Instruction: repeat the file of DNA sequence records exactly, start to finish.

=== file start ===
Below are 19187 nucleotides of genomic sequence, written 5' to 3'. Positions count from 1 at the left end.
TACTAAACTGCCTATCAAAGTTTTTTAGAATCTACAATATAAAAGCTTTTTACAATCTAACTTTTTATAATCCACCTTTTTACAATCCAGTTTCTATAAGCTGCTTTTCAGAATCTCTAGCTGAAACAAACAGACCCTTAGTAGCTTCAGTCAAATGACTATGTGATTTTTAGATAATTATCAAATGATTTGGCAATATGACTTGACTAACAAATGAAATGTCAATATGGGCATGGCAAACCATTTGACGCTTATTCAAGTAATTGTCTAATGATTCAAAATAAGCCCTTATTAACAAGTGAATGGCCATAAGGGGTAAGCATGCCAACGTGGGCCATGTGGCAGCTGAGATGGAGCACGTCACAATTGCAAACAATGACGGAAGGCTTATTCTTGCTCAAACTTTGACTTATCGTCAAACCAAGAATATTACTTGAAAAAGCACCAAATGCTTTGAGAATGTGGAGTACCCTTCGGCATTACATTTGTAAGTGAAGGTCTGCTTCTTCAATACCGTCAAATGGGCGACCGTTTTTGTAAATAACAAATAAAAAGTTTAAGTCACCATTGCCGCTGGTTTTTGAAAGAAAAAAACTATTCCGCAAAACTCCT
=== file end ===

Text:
Below are 19187 nucleotides of genomic sequence, written 5' to 3'. Positions count from 1 at the left end.
TACTAAACTGCCTATCAAAGTTTTTTAGAATCTACAATATAAAAGCTTTTTACAATCTAACTTTTTATAATCCACCTTTTTACAATCCAGTTTCTATAAGCTGCTTTTCAGAATCTCTAGCTGAAACAAACAGACCCTTAGTAGCTTCAGTCAAATGACTATGTGATTTTTAGATAATTATCAAATGATTTGGCAATATGACTTGACTAACAAATGAAATGTCAATATGGGCATGGCAAACCATTTGACGCTTATTCAAGTAATTGTCTAATGATTCAAAATAAGCCCTTATTAACAAGTGAATGGCCATAAGGGGTAAGCATGCCAACGTGGGCCATGTGGCAGCTGAGATGGAGCACGTCACAATTGCAAACAATGACGGAAGGCTTATTCTTGCTCAAACTTTGACTTATCGTCAAACCAAGAATATTACTTGAAAAAGCACCAAATGCTTTGAGAATGTGGAGTACCCTTCGGCATTACATTTGTAAGTGAAGGTCTGCTTCTTCAATACCGTCAAATGGGCGACCGTTTTTGTAAATAACAAATAAAAAGTTTAAGTCACCATTGCCGCTGGTTTTTGAAAGAAAAAAACTATTCCGCAAAACTCCT